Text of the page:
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Do Peanut Shells Make Good Mulch or Compost?

Q. What do you think of peanut hulls as mulch? A local plant that makes peanut products gives them away. I used them last year in my garden and they were effective at controlling weeds (though I did get a few volunteer peanut plants); and they don't seem to carry any disease. What will they add or take away from the soil? Enjoy your show greatly,

    ---Rick in Box Springs, GA (near Columbus)

Do you think peanut hulls, which are available in my area, both whole or ground up, would be a better or worse mulch than wood chips? Thanks for your help!

    ---Michelle in the very southeastern corner of Alabama (Daleville)

This will be my third year trying to be a successful tomato grower. I am making compost according to your instructions and don't use any chemical fertilizers. A gardening friend has told me that decomposed peanut hulls make an excellent compost for tomatoes. Is this true? It seems to me that the peanut hulls would be similar to wood chips or bark and "wood" (pardon my pun) therefore be a No-No. Thank you for your program and all your advice,

    ---Stan in Phoenix City AL (100 miles southwest of Atlanta)

I am a novice gardener and would like to know if large quantities of peanut hulls would be desirable for garden mulch or as compost ingredients. A potential source is nearby and I noticed that peanut hulls were listed as an ingredient in a tomato container mix I used successfully years ago. Thank you for all your great info; I currently support two public radio stations!

    ---Christopher in York, PA (West of the Susquehanna and North of the Mason-Dixon Line)

A. As I expressed out loud on a recent show, I had a nagging thought that someone had warned me something about peanut shells. Luckily we didn't need to trust my memory any further than that, as I can file with the best of them and quickly found the references that our unsurpassed unpaid fact-finding fanatic Charles Younger sent me last September.

Following the reference trails, I found many extension agents repeating the same warning—don't use peanut shells as a MULCH in the South as they can harbor Southern blight and other fungal diseases and may contain {quote} "nematodes", which could only in this circumstance refer to the nasty Southern root-knot nematode and not the beneficial nematodes we good little organic gardeners rely on for controlling grub, flea and other pest problems.

NOW, all of the warnings I found are suspiciously identical to each other; and one of the delicate dances I have to do every day is try and evaluate whether warnings like this mean 'it's likely to happen' (as in wood and bark mulches breeding nuisance fungi) or 'it could theoretically happen' (and extension agents often feel an obligation to cite every bad thing that could possibly happen). BUT several of the extension articles also linked to longer articles on Southern blight that had photos of the disease and I would not wish such detestation on anyone.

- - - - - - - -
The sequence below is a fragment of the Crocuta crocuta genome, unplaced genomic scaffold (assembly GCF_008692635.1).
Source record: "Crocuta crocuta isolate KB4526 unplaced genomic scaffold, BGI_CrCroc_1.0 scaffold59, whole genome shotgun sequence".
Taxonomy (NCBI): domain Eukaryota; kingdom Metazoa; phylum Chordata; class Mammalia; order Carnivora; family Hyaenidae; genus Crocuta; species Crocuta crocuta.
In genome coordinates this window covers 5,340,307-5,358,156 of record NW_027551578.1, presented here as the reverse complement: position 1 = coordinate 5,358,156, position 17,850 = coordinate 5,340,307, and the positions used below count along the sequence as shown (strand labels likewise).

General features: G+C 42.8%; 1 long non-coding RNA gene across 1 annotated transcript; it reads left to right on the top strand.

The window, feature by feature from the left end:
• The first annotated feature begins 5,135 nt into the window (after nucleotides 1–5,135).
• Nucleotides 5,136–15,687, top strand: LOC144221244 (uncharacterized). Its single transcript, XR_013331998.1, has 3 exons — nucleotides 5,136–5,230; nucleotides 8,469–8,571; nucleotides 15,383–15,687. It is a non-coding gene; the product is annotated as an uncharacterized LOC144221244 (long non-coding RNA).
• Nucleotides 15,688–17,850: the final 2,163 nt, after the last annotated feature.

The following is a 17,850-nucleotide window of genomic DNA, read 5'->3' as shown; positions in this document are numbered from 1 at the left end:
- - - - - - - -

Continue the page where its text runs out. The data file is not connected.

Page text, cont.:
Luckily, all of the references I've found—and an article we did on locally available bulk organic matter in ORGANIC GARDENING magazine back in '94—recommend peanut shells as an excellent compost pile ingredient. And so I say to organic gardeners North and South, East and West: Compost your peanut shells!

Original research we did at the magazine also found that (probably because they're a legume), peanut hulls are surprisingly Nitrogen rich. They're also brown as opposed to green, which even I find confusing (welcome to my world, kids—you try and figure this stuff out!), so I'm going to punt here and just say to shred them well, wet them down and mix them up with a lot of other raw ingredients. But no matter what, they shouldn't do anything bad as a compost pile component.

Now we get to mulch. Rick in the wonderfully named "Box Springs, Georgia" (which must lie just underneath the town of Mattress, GA) notes in his email (which, like most of your emails, asks the relative wisdom of something you've already done) that he saw no disease problems using a peanut shell mulch, strongly implying that he had seen the same warnings. The fact that you tried something and nothing bad happened the first year is no guarantee of its wisdom, and I can't get those blight pictures out of my mind. So it is with some regret that I suggest our Southern listeners compost their shells and find another mulch—like the finished peanut hull-containing compost, which all sources agree is no longer suspect.

And what of our listener in York, PA—who even points out that he is North of the Mason-Dixon line? (But not by much, I'll note here.) Some of the extension warnings about mulch specify that they only apply to the South; so can he use his locally available bulk peanut shells as a mulch?

I might. They are nitrogen rich and not all carbon, so they will cause none of the problems of wood mulch and sawdust, like plant starvation and nuisance molds. And the fungal diseases they might harbor are not a problem in a Northern climate. Now, is it impossible for them to occur in the North? Heck, no; you get a summer as hot and wet as they get in St. Louis or Al-bama and spores are spores. But they wouldn't overwinter; they'd be a one-season problem.

So I just might use them as a mulch—above that Mason-Dixon line, of course.